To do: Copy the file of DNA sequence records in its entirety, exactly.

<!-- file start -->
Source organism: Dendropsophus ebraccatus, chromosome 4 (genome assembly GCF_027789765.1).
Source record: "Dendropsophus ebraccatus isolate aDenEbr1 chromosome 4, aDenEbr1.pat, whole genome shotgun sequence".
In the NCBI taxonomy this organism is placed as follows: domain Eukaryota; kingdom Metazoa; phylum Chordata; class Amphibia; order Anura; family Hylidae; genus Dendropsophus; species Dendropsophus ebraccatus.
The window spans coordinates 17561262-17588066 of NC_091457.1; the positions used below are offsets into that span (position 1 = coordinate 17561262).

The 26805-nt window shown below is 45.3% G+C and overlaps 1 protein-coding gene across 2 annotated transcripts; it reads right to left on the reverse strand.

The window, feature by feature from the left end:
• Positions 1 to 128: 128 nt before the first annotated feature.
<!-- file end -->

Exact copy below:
Source organism: Dendropsophus ebraccatus, chromosome 4 (genome assembly GCF_027789765.1).
Source record: "Dendropsophus ebraccatus isolate aDenEbr1 chromosome 4, aDenEbr1.pat, whole genome shotgun sequence".
In the NCBI taxonomy this organism is placed as follows: domain Eukaryota; kingdom Metazoa; phylum Chordata; class Amphibia; order Anura; family Hylidae; genus Dendropsophus; species Dendropsophus ebraccatus.
The window spans coordinates 17561262-17588066 of NC_091457.1; the positions used below are offsets into that span (position 1 = coordinate 17561262).

The 26805-nt window shown below is 45.3% G+C and overlaps 1 protein-coding gene across 2 annotated transcripts; it reads right to left on the reverse strand.

The window, feature by feature from the left end:
• Positions 1 to 128: 128 nt before the first annotated feature.